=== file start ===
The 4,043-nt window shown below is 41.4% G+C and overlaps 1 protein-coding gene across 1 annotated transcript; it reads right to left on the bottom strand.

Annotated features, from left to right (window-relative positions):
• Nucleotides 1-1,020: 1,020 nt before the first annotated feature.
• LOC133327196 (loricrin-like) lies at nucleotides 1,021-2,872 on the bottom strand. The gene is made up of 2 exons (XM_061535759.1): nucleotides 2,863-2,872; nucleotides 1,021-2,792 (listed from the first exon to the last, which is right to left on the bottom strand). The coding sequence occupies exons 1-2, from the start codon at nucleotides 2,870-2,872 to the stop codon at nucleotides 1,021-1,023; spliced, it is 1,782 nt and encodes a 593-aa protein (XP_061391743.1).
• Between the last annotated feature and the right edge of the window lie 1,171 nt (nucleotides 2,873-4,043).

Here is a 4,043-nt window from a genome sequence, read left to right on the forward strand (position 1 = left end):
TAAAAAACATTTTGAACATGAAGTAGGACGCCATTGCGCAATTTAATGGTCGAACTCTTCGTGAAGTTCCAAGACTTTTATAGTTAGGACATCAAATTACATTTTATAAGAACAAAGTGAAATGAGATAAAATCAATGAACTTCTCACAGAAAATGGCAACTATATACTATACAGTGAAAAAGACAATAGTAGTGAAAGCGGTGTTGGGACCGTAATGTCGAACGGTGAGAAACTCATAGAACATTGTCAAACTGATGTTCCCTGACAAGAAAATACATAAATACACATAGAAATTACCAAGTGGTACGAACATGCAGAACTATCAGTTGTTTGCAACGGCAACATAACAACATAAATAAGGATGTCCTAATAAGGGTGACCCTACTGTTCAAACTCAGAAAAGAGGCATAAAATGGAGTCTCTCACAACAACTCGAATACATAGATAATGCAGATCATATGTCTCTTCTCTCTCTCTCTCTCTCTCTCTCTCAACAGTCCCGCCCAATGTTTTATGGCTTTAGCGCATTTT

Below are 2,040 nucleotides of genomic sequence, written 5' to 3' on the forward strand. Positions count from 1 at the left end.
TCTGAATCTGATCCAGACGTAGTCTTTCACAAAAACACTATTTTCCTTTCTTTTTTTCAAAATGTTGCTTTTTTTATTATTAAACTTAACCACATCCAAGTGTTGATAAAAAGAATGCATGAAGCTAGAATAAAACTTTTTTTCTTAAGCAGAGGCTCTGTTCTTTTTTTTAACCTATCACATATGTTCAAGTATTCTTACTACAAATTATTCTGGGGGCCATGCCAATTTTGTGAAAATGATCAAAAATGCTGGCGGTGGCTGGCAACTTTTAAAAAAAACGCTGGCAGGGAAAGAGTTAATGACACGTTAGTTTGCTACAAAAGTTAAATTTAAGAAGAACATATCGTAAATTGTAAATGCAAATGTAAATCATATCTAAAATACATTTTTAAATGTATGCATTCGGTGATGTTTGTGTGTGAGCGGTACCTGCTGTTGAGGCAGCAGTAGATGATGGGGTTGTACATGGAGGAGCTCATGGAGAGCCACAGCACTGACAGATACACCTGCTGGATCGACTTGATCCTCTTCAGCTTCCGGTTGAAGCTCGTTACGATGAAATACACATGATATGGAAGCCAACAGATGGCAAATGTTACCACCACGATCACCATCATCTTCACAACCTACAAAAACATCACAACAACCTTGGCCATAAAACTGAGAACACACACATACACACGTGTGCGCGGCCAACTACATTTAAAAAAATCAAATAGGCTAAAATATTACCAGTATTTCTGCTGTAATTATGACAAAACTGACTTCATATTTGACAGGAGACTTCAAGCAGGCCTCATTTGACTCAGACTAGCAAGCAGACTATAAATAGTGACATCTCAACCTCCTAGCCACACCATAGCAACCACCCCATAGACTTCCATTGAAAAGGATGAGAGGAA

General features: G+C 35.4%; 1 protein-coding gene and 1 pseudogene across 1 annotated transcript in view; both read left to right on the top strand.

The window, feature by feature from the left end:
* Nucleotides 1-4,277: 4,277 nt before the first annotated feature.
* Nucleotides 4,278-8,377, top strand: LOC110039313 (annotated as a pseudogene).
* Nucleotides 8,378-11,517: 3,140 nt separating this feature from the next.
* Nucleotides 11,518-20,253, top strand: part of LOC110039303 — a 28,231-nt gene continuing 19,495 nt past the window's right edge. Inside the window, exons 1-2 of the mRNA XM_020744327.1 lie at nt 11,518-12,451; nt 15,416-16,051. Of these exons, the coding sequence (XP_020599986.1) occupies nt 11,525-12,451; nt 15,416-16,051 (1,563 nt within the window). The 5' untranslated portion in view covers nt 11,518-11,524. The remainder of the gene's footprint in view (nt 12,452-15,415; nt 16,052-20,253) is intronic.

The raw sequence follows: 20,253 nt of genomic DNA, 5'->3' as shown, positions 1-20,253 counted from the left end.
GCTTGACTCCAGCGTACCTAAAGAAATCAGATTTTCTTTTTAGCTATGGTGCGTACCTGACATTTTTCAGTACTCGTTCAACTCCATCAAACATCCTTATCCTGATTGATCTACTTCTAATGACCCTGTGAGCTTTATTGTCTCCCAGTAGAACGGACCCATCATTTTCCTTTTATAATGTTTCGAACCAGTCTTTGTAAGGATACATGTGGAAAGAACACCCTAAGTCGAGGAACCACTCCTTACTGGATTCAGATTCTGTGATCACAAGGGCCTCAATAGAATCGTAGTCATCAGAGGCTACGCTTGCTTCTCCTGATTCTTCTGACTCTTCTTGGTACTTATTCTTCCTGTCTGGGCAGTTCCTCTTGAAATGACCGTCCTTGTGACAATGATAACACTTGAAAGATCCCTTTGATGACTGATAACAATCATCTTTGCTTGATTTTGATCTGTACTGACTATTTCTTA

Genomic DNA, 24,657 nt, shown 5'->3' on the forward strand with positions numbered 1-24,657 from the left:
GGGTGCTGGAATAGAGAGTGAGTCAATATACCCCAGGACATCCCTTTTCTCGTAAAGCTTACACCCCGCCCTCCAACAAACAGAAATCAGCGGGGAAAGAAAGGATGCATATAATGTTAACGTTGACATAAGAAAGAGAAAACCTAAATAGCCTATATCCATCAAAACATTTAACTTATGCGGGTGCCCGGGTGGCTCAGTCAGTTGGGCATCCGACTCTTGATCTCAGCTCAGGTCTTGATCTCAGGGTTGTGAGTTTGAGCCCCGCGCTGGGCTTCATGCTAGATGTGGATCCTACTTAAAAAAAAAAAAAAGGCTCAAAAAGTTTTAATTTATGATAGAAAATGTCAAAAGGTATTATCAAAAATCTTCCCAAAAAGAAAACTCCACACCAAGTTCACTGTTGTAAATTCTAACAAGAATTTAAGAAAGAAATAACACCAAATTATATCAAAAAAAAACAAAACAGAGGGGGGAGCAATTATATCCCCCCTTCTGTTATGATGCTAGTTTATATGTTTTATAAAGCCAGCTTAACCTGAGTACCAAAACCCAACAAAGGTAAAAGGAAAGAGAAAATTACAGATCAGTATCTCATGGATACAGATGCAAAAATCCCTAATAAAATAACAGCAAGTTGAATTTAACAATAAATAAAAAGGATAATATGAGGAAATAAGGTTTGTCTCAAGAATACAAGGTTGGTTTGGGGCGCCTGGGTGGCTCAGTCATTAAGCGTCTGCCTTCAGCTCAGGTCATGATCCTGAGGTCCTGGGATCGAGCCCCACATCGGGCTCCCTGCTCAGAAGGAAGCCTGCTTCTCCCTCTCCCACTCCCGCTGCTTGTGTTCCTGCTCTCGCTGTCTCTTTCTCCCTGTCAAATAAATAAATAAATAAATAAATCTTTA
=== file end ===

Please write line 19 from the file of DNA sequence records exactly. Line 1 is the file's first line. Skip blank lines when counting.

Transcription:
GGGTGCTGGAATAGAGAGTGAGTCAATATACCCCAGGACATCCCTTTTCTCGTAAAGCTTACACCCCGCCCTCCAACAAACAGAAATCAGCGGGGAAAGAAAGGATGCATATAATGTTAACGTTGACATAAGAAAGAGAAAACCTAAATAGCCTATATCCATCAAAACATTTAACTTATGCGGGTGCCCGGGTGGCTCAGTCAGTTGGGCATCCGACTCTTGATCTCAGCTCAGGTCTTGATCTCAGGGTTGTGAGTTTGAGCCCCGCGCTGGGCTTCATGCTAGATGTGGATCCTACTTAAAAAAAAAAAAAAGGCTCAAAAAGTTTTAATTTATGATAGAAAATGTCAAAAGGTATTATCAAAAATCTTCCCAAAAAGAAAACTCCACACCAAGTTCACTGTTGTAAATTCTAACAAGAATTTAAGAAAGAAATAACACCAAATTATATCAAAAAAAAACAAAACAGAGGGGGGAGCAATTATATCCCCCCTTCTGTTATGATGCTAGTTTATATGTTTTATAAAGCCAGCTTAACCTGAGTACCAAAACCCAACAAAGGTAAAAGGAAAGAGAAAATTACAGATCAGTATCTCATGGATACAGATGCAAAAATCCCTAATAAAATAACAGCAAGTTGAATTTAACAATAAATAAAAAGGATAATATGAGGAAATAAGGTTTGTCTCAAGAATACAAGGTTGGTTTGGGGCGCCTGGGTGGCTCAGTCATTAAGCGTCTGCCTTCAGCTCAGGTCATGATCCTGAGGTCCTGGGATCGAGCCCCACATCGGGCTCCCTGCTCAGAAGGAAGCCTGCTTCTCCCTCTCCCACTCCCGCTGCTTGTGTTCCTGCTCTCGCTGTCTCTTTCTCCCTGTCAAATAAATAAATAAATAAATAAATCTTTA